Tony has had a career-long passion for technology. Before starting his founder journey in 2012 with Square Peg, Tony led teams investing and advising in tech at Macquarie Bank, Citi Bank and Merrill Lynch.
"Tony is always available when needed. Whenever I call, his typical answer is "what can I do?". As the CEO and a co-founder, I often just want to talk things through. His dual focus on strategies for growth, and ensuring that the founders are operating in a way that creates the best platform for growth, is so important. "
Get to know
We're one global team but we've got our own stories. Here's what makes us tick.
What’s the first thing I do when I meet a company?
"I get excited; these meetings are the best part of our business. Why? Because we get the chance to hear from–and maybe invest in – founders who are driven and highly capable. I always learn something from these meetings, and I am almost always impressed by some element of what they do. Then rarely, I walk out of the meeting and say to my team – she was amazing, we have to follow that up hard! That is a fricken invigorating feeling."
What made in my childhood made my career trajectory possible?
"Firstly, that implies I have had a career trajectory – that sounds like BS to me. To the question of how did I get here today? Like anything, there is a combination of reasons and defining influences. One of my co-founders and I have known each other for 40+ years now, so that’s a start. I’ve known another of my co-founders for 20+ years too. I’ve always been driven, and I’ve had it impressed upon me from an early age that you don’t get gifted success. There’s a pretty famous Calvin Coolidge quote about the ingredients of success – it talks about the omnipotence of persistence and determination; my old man had the quote on his desk at work. I don’t fully agree with the omnipotence point, but really believe that persistence and determination are crucial."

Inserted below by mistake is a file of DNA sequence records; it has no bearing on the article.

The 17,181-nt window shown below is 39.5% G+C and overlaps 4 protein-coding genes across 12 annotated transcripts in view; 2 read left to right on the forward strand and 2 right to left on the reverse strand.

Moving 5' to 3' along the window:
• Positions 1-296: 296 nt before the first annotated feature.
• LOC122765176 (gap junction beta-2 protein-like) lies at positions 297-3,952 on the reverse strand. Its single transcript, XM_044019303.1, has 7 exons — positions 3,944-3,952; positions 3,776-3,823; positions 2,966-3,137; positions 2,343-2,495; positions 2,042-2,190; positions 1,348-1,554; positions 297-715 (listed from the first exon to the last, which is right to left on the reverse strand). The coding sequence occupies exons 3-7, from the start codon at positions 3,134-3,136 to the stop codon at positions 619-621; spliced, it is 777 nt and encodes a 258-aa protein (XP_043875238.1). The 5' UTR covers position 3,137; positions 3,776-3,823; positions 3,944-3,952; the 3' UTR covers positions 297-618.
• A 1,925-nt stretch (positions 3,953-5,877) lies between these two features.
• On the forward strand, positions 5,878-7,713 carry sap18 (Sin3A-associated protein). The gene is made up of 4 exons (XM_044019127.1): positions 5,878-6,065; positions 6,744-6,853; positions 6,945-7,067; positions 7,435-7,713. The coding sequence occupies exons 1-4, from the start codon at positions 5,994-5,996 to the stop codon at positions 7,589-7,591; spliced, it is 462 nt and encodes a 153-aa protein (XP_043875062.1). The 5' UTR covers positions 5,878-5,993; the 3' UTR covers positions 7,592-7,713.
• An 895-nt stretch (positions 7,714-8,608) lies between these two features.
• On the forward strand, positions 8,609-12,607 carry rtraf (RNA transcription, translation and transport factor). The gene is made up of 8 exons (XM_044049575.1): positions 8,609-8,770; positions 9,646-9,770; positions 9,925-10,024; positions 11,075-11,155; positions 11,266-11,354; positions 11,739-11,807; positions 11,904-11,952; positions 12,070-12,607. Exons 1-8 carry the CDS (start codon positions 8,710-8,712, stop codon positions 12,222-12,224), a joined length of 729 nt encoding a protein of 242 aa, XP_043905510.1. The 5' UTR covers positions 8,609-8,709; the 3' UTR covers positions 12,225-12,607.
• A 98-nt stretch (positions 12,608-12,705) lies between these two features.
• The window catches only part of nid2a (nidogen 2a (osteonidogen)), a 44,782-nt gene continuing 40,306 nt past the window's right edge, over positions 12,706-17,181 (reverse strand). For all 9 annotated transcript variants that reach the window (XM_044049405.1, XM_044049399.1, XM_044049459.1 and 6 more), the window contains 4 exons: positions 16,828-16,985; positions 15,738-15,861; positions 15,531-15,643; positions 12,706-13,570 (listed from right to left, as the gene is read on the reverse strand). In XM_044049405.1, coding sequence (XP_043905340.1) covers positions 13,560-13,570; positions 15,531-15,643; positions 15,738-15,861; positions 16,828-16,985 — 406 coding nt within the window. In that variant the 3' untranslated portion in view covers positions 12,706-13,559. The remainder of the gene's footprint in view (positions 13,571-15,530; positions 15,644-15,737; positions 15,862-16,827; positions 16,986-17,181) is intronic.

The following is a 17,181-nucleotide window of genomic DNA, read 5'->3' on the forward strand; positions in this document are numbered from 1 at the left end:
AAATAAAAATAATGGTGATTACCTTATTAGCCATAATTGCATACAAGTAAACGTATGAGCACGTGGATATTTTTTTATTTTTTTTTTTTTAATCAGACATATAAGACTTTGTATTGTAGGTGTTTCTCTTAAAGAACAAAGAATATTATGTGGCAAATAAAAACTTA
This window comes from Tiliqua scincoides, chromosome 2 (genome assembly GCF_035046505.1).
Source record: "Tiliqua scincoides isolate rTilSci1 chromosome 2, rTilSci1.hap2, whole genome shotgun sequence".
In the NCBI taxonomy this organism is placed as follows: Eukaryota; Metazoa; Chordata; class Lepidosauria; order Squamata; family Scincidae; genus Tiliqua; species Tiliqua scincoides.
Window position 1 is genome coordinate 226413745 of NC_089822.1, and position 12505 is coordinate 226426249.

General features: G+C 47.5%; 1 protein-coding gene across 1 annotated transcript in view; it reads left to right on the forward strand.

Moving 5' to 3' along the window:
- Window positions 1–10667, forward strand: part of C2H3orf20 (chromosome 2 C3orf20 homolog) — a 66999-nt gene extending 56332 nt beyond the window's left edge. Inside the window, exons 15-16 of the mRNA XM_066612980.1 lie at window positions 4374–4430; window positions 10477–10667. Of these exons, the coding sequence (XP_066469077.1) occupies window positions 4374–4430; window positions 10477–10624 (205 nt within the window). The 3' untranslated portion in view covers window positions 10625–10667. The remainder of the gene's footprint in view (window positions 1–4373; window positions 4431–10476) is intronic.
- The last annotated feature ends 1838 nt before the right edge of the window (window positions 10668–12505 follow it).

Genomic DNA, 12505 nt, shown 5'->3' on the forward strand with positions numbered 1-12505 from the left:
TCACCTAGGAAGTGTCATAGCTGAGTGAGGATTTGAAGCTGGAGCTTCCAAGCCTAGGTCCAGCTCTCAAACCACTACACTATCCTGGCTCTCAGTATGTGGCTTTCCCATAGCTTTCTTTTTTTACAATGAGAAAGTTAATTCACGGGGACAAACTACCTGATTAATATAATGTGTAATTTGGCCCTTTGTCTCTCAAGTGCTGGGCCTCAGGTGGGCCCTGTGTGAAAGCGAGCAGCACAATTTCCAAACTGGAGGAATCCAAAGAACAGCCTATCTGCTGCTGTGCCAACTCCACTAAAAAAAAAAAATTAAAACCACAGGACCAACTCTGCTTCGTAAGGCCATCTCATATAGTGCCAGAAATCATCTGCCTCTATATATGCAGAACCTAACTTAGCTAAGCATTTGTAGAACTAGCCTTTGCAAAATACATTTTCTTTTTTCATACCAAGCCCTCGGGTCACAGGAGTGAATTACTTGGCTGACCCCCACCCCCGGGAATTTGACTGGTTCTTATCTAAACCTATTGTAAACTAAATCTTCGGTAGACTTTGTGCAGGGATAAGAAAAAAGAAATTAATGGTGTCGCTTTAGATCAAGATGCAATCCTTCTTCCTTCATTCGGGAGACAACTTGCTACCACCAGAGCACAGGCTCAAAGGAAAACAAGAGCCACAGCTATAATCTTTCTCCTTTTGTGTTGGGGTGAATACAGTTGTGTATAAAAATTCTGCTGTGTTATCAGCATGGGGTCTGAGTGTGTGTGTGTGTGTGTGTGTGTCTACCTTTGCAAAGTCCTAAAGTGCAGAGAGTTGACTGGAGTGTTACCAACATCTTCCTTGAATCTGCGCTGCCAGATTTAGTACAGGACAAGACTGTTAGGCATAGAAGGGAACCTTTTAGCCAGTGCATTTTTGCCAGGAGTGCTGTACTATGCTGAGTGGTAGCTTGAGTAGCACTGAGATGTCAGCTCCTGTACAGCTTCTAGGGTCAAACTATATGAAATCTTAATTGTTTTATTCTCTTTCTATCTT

Something about Square Peg that you wouldn’t know from outside?
"There’s a lot – it’s a very different environment from any other I have worked in. I’ll summarise it in a couple of points: We are constantly trying to improve and there is zero defensiveness to internal discussions about “how do we get better”; there is a necessity – and a self-belief backed up by hard and smart work – that we can make great judgements about new areas of business and enterprise. I have learnt a lot on this from my colleagues who have had a longer and more significant entrepreneurial background – you have to have the confidence to make decisions and to make mistakes."
Something you may not know about me?
"I love warm weather, but I really hate hot air."
Where did I learn the most in earlier career?
"I’ve worked in three continents, travelled vastly with work and been part of some truly great organisations. Actually, I think my learning curve has steepened in the last 10 years – increased responsibility really helps encourage decisiveness which requires you to draw on experiences in a way I hadn’t before. My time in Asia in an investing role with Macquarie was fascinating in learning to understand different economies and cultures. In a very different way, the years I had on Wall Street in the early to mid-‘90s were really valuable – it was those years where I learnt the importance of quality of thought and accuracy of output were vital to contribute to scaling an organisation."